Projects included photographing still lifes, landscapes, and portraits. Students also learned how to incorporate personal reflection and feedback from others into their projects to improve their photos. The results were beautiful, especially the still life and portrait assignments, where the students had to use three point lighting and create images that reflected concepts they developed beforehand.

Space is still available in the August 6-10 session of Photo Exploration Camp (for grades 6-8). Use code AUGUST20 to get $20 off your registration. Register here.

Inset photo: Portrait of Courtney by Olivia.
Top photo: Deck of cards still life by Maurice.

Laptops and Tablets Awarded in Ciudad Sandino, Nicaragua

This February, Kramden Institute, in partnership with the East Chapel Hill Rotary Club, GCF Global, and the Center for Development in Central America awarded 42 laptops and 70 tablets to the students of Ciudad Sandino in Nicaragua.

 

Volunteer Stephanie Schenck, a PHD student in Literacy Language and Culture at Clemson, and Rotary Peace Fellow, Moh Eid, aided in the distribution and training of the educators on how to use the technology in the classroom.

Devices went to two primary schools and one secondary school in the area. Included with the devices were power conditioners and backup batteries to combat the poor electrical grid. 6 laptops were also provided for the dental clinic at Jubilee House to be used for analyzing x-rays and charting.

This was Kramden’s third year partnering with the East Chapel Hill Rotary Club to bring computers to Central America.

Take Control of Your Passwords

Our passwords are the keys to our lives in the 21st century. We use them to access our email accounts, online banking, fantasy football, and much more. With passwords piling up for so many sites and each site having slightly different requirements, it gets tough to remember them all.

So what do most of us do? We use the same password for multiple websites, maybe adding a number or changing a letter here or there. And that basic password often is pretty simple, like the name of a pet or favorite sports team.

This creates two problems. First, short or simple passwords are very easy for hackers to guess. Hackers use automated programs that quickly guess millions of common English words, phrases, and generic passwords like ‘abcd1234’.  Second, if you use the same password on multiple sites, a hacker you also make it easy for them to break into multiple sites once they break into one.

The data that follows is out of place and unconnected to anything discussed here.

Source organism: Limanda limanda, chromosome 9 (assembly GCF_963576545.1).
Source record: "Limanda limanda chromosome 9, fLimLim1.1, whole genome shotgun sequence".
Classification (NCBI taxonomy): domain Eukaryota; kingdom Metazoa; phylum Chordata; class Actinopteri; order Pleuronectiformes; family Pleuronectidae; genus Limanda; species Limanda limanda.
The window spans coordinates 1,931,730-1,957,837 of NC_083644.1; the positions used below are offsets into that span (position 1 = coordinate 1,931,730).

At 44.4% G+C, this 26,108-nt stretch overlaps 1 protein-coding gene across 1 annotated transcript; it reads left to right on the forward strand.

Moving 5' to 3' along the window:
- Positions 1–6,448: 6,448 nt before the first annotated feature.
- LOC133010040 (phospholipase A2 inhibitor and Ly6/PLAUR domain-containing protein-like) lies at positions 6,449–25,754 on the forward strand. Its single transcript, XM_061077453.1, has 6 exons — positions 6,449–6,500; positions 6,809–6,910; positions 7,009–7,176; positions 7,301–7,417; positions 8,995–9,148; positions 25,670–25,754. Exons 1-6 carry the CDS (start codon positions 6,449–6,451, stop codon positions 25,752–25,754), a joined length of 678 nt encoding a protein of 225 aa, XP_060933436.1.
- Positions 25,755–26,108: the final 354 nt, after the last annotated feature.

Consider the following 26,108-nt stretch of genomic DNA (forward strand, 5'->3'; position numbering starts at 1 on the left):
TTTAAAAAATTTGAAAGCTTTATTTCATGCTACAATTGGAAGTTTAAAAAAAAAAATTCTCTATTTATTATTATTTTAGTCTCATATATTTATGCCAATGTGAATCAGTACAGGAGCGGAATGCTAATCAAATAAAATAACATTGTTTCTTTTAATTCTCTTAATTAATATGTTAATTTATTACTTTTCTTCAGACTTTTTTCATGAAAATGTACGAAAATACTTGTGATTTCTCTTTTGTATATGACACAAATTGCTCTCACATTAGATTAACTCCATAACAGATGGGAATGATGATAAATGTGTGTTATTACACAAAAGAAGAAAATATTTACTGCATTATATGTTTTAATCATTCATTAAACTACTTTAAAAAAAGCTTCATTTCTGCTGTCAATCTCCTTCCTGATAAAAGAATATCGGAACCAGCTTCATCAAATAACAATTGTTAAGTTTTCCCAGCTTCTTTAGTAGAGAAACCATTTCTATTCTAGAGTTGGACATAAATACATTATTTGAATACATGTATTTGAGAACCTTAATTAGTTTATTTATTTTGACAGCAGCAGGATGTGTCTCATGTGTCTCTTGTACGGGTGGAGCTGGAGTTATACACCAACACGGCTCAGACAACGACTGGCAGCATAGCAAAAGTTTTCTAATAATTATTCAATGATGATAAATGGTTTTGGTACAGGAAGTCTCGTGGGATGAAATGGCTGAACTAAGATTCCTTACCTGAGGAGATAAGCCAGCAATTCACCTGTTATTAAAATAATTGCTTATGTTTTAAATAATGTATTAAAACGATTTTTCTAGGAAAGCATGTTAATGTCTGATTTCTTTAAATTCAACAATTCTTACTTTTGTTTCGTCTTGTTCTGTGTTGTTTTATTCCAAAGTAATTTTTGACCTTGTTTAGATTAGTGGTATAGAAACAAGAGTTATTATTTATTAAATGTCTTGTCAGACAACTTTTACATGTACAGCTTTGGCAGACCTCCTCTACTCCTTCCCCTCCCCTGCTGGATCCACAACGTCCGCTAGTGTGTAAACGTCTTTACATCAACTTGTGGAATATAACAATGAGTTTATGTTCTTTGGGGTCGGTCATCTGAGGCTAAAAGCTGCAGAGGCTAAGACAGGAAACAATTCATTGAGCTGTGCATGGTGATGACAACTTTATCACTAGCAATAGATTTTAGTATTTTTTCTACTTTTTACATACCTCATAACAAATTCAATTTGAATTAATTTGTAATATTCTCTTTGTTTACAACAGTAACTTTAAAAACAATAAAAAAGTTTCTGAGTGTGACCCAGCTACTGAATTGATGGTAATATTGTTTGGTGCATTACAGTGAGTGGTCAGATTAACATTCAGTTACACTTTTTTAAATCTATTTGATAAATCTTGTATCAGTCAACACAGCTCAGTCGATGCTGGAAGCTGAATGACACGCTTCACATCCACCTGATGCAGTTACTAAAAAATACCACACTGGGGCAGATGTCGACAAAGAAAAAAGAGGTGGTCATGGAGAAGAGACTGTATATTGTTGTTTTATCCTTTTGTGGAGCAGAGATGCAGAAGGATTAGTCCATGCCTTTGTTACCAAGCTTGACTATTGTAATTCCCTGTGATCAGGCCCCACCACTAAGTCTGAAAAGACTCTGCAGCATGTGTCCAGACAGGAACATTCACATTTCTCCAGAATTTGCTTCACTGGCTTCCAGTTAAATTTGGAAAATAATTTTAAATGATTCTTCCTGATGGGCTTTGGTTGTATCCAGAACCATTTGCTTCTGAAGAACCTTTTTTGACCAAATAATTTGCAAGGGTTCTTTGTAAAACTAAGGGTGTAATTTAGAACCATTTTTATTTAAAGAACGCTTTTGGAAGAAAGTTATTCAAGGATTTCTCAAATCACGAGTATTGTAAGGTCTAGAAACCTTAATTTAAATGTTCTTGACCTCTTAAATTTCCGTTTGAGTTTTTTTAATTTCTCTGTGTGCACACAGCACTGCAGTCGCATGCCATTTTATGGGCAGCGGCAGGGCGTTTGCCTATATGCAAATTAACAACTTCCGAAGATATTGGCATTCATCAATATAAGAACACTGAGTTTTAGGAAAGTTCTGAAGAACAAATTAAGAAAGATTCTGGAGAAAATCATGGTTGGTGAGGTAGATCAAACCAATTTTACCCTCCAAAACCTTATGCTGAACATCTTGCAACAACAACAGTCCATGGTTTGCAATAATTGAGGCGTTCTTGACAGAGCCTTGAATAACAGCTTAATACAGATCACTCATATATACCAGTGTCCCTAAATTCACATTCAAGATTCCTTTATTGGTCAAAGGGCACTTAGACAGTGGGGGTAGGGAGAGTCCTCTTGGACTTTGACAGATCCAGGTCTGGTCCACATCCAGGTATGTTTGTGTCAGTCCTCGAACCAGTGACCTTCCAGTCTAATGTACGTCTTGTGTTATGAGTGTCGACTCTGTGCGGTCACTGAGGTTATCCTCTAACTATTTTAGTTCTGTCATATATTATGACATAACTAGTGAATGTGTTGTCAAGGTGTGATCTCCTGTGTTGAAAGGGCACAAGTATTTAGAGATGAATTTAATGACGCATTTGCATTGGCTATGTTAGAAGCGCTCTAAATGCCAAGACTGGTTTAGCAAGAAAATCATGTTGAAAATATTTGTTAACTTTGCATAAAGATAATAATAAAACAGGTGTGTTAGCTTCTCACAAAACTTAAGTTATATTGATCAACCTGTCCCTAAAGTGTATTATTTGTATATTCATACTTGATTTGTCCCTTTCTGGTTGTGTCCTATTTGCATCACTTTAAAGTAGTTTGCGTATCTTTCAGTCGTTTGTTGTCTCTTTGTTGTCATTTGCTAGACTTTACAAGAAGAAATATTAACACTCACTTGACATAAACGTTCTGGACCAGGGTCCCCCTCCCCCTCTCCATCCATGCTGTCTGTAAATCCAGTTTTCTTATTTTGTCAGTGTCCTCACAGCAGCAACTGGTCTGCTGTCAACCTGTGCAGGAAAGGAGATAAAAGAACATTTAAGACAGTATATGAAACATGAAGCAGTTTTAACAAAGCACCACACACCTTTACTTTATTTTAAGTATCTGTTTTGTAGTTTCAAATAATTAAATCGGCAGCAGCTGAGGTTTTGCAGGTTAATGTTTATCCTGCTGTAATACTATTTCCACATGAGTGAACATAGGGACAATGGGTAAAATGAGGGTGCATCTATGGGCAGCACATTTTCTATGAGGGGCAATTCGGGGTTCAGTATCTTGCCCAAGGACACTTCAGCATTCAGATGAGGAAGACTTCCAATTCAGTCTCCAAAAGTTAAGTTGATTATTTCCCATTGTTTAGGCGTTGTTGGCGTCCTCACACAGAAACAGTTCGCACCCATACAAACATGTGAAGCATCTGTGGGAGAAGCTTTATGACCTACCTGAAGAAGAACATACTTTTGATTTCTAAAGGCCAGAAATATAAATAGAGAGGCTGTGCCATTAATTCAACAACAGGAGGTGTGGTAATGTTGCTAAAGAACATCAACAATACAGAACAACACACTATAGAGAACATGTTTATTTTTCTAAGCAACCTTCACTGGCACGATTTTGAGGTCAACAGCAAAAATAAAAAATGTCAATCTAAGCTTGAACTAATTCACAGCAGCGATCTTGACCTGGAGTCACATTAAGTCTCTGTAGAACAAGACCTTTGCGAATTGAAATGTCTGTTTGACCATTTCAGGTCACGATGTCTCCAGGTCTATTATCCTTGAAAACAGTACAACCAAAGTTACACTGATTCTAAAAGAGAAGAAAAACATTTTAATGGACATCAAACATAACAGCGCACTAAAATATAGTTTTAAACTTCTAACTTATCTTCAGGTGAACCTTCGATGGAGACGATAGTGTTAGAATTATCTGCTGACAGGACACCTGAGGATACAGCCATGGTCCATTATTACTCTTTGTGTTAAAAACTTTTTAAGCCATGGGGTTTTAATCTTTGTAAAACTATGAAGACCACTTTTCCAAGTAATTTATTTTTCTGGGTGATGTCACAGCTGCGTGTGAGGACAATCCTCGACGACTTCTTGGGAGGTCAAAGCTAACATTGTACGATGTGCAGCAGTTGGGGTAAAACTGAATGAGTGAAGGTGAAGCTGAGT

So how do you make your passwords better?  Start by creating a unique password for every site. Then make sure those passwords are all complex (*_23nMK03t5#) and/or very long (mydeskchairisbigandred). This nerdy comic from the website xkcd.com does a great job of explaining why long passwords are a good idea.

So stronger, unique passwords increase your security significantly. But now there’s a new wrinkle – how do you remember them all? There are three simple ways to get around this conundrum.

  • Write all of your passwords down on paper and keep them in a safe place. This is a good option if you don’t use many websites and usually log in from home. It’s not as convenient if you browse on mobile devices – or, if you’re like me, you have terrible handwriting and can’t tell if that last character is a zero or a capital O.
  • Store all of your passwords in a password-protected document on your computer or phone. This works only if you the file with you. If your hard drive dies without a backup, or if your device is stolen, you lose all of your passwords.
  • Use a password manager like LastPass or Dashlane. This is the best way to go if you have a lot of passwords and connect from many devices.

What is a password manager?

A password manager is an app that stores your passwords in a secure file and retrieves them automatically. It will even type them for you. All you need to do is enter your username and master password. That’s right – all you have to do is remember one password. They also have tools that help generate strong passwords for you whenever you set up a new account. If you have a weak or duplicate password, they will let you know.

Another nice thing about password managers is that you can securely store all sorts of sensitive information beyond passwords. Everything from answers to security questions to banking information and more.

What are the drawbacks of a password manager?

Like anything involving computers and the Internet, there are some tradeoffs, though they are pretty small in this case. If someone finds out your master password, they can access all of your other passwords. For this reason, most password managers employ multi-factor authentication such as texting a code or scanning your fingerprint. The other risk is that a hacker will breach the password manager’s central system. The most popular services are very good about encrypting all user data.